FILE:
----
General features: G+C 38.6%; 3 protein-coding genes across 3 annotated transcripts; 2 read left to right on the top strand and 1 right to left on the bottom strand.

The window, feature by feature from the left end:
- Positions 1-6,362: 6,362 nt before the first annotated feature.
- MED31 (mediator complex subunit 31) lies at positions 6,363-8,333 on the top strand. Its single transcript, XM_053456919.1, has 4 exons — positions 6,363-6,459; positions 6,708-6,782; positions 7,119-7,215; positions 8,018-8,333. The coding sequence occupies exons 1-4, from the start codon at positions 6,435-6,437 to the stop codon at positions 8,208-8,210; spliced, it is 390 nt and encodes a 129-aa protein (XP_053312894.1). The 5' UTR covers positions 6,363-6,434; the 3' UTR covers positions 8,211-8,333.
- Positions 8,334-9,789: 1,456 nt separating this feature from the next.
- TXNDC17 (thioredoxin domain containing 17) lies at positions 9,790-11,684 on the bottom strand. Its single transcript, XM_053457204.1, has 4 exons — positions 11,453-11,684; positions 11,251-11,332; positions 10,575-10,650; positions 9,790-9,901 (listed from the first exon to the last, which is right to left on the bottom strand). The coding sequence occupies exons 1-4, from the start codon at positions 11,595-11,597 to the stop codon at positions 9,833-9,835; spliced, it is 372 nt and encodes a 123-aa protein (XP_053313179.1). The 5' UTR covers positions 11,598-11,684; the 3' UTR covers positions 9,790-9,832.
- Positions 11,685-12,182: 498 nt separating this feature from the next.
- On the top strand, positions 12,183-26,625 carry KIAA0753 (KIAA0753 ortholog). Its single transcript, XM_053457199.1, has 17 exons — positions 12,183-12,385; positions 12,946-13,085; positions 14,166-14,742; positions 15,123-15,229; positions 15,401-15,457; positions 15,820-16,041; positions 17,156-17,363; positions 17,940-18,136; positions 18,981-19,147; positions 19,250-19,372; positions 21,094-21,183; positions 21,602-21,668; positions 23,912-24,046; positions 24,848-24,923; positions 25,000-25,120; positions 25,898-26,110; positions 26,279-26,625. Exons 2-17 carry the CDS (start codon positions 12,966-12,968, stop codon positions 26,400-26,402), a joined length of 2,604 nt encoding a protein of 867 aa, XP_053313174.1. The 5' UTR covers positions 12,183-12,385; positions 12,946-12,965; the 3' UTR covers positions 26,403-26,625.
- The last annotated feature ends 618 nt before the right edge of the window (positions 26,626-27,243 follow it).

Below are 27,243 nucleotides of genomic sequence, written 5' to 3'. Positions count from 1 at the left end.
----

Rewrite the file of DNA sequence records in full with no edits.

General features: G+C 38.6%; 3 protein-coding genes across 3 annotated transcripts; 2 read left to right on the top strand and 1 right to left on the bottom strand.

The window, feature by feature from the left end:
- Positions 1-6,362: 6,362 nt before the first annotated feature.
- MED31 (mediator complex subunit 31) lies at positions 6,363-8,333 on the top strand. Its single transcript, XM_053456919.1, has 4 exons — positions 6,363-6,459; positions 6,708-6,782; positions 7,119-7,215; positions 8,018-8,333. The coding sequence occupies exons 1-4, from the start codon at positions 6,435-6,437 to the stop codon at positions 8,208-8,210; spliced, it is 390 nt and encodes a 129-aa protein (XP_053312894.1). The 5' UTR covers positions 6,363-6,434; the 3' UTR covers positions 8,211-8,333.
- Positions 8,334-9,789: 1,456 nt separating this feature from the next.
- TXNDC17 (thioredoxin domain containing 17) lies at positions 9,790-11,684 on the bottom strand. Its single transcript, XM_053457204.1, has 4 exons — positions 11,453-11,684; positions 11,251-11,332; positions 10,575-10,650; positions 9,790-9,901 (listed from the first exon to the last, which is right to left on the bottom strand). The coding sequence occupies exons 1-4, from the start codon at positions 11,595-11,597 to the stop codon at positions 9,833-9,835; spliced, it is 372 nt and encodes a 123-aa protein (XP_053313179.1). The 5' UTR covers positions 11,598-11,684; the 3' UTR covers positions 9,790-9,832.
- Positions 11,685-12,182: 498 nt separating this feature from the next.
- On the top strand, positions 12,183-26,625 carry KIAA0753 (KIAA0753 ortholog). Its single transcript, XM_053457199.1, has 17 exons — positions 12,183-12,385; positions 12,946-13,085; positions 14,166-14,742; positions 15,123-15,229; positions 15,401-15,457; positions 15,820-16,041; positions 17,156-17,363; positions 17,940-18,136; positions 18,981-19,147; positions 19,250-19,372; positions 21,094-21,183; positions 21,602-21,668; positions 23,912-24,046; positions 24,848-24,923; positions 25,000-25,120; positions 25,898-26,110; positions 26,279-26,625. Exons 2-17 carry the CDS (start codon positions 12,966-12,968, stop codon positions 26,400-26,402), a joined length of 2,604 nt encoding a protein of 867 aa, XP_053313174.1. The 5' UTR covers positions 12,183-12,385; positions 12,946-12,965; the 3' UTR covers positions 26,403-26,625.
- The last annotated feature ends 618 nt before the right edge of the window (positions 26,626-27,243 follow it).

Below are 27,243 nucleotides of genomic sequence, written 5' to 3'. Positions count from 1 at the left end.